Luxembourg Minister of Foreign and European Affairs Jean Asselborn today outlined the main priorities and challenges of foreign policy in the Grand Duchy.
In his speech, Minister Asselborn addressed several topics related to Luxembourg foreign policy, namely the EU, trade, Brexit, Benelux and relations with the Greater Region, migration, security, human rights and women's rights.
The Luxembourg Foreign Minister began his speech by reiterating the importance of working together with the rest of Europe to reach national goals and defend national interests. In this regard, he emphasised the need for "a strong Europe and a rule-based world order" during these very challenging times. Jean Asselborn went on to recall the importance Luxembourg places on the respect of fundamental rights, democracy and the rule of law in Europe and beyond.
He emphasised that the upcoming European elections (26 May 2019) are essential for shaping the future of the EU. He also confirmed Luxembourg's commitment to a stronger EU and more efficient institutions in light of rising nationalism and populism. In this context, Minister Asselborn claimed that the statement "Nationalism is war" (quoted from former French President François Mitterrand) rings truer than ever today. It is for this reason that he emphasised the mistake that would be leaving things as they are in the EU, especially now when it is faced with so many internal and external challenges. Minister Asselborn similarly cited the need for solidarity in face of these challenges, namely Brexit, nationalism and populism, as well as reflecting on the role of 2008 financial crisis in these developments. Finally, the Luxembourg minister highlighted the need for a more social Europe with fairer wealth distribution, especially in the era of "fake news". He also briefly discussed the need for a "modern and ambitious budget [...] to fulfil our common political ambition" in the EU, one priority of which is the environment.
Regarding trade, Minister Asselborn cited the need for a strong European trade policy for competitive products and job creation. He emphasised the necessity of the "maintenance of a rule-based multilateral trading system" and highlighted Luxembourg's proposals for improved transparency in the World Trade Organisation. Jean Asselborn also commented on the impossibility of a TTIP-like free trade agreement with the USA without American support for the Paris Climate Agreement. He then went on to praise the actions of young environmental activists, notably Greta Thunberg, in the fight against climate change, to which Luxembourg remains committed.
On the issue of Brexit and the likely extension of Article 50, Minister Asselborn expressed the need for No Deal preparations on the part of the EU. He especially emphasised the importance of protecting citizens' rights (some 2000 Luxembourgers currently reside in the UK, whilst some 6000 Brits reside in Luxembourg) in such a scenario. Whilst he confirmed that it is now up to the British court to proceed with the process, Jean Asselborn suggested that the main parties support a softer Brexit. For its part, Luxembourg has been preparing for months for a No-Deal scenario. The Luxembourg Foreign Minister commented: "For the case of a No Deal, the government has decided that the British, who on 29 March 2019 already live here, can continue here after the Brexit, even if they do not yet have their documents as third states." Such a procedure would have a transitional period of one year before the arrival of new documents.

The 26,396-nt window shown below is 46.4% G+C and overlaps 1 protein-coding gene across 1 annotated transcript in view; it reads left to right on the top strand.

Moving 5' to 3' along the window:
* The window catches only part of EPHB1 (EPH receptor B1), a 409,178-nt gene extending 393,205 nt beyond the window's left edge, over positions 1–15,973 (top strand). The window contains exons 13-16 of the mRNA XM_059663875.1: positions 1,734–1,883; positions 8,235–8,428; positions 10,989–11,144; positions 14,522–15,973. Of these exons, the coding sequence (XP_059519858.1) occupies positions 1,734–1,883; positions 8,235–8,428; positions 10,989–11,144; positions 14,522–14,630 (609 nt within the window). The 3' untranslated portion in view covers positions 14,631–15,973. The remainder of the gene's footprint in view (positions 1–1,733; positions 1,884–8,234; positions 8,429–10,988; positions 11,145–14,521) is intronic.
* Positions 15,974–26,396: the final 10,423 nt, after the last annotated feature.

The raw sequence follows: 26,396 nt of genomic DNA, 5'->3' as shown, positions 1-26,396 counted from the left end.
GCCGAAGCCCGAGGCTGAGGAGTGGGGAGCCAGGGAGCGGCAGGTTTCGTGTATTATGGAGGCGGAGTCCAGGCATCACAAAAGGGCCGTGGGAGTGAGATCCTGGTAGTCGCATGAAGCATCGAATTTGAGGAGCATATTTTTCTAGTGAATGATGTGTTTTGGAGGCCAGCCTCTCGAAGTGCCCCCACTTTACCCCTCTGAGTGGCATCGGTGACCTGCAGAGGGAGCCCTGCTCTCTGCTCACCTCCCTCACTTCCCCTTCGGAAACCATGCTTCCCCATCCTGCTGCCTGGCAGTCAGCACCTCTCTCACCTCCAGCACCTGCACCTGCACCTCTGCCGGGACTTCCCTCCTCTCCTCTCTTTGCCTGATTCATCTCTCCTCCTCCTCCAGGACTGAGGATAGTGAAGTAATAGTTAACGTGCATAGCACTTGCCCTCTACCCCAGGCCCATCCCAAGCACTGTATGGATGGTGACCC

Minister Asselborn similarly discussed Luxembourg relations with the Greater Region and within Benelux, assuring that "cooperation with the Benelux countries remains an important vector of our foreign policy action" in Europe and abroad. He also addressed new alliances and EU enlargement, more specifically talks with candidate countries Serbia and Montenegro. Jean Asselborn similarly expressed the hope that enough progress will soon be made to begin discussions with Albania and Northern Macedonia. Despite a standstill in negotiations between the EU and Turkey, the Foreign Minister reiterated the importance of the latter as a "strategic partner" for Luxembourg.
Regarding migration, Minister Asselborn lamented that EU member states remained divided on the matter. He emphasised that whilst Schengen borders were important, the EU has not broken its commitment to legal migration, based on quotas. He similarly denied comments that the refugee crisis was over, adding that the post-European elections institutions need to find a common policy to resolve the situation.
Moving further away from Europe, Jean Asselborn discussed current issues on the continent of Africa, as well as the situations in Afghanistan, India and Pakistan, Iran, Jemen, Syria, Iraq, Israel and Palestine, Venezuela and Nicaragua. He then elaborated on relations with the USA, noting President Donald Trump's policies in the fields of healthcare, climate protection, international security, peace in the Middle East, North Korea and world trade. However, Minister Asselborn reiterated the importance of the USA as a partner for Europe, not least in terms of historic common values. He similarly emphasised the central role played by NATO in Luxembourg's security.
Finally, Jean Asselborn addressed the issues of human rights, as well as feminist foreign policy in the Grand Duchy. The coalition government has proposed the latter as a means of achieving gender equality. Commenting on this concept, Minister Asselborn explained: "A feminist foreign policy means, first and foremost, that the rights of women, as with human rights, should be recognised and systematically used to ensure that the fundamental rights of women and girls are guaranteed. These fundamental rights include both political and economic rights, and also the right to sexual self-determination".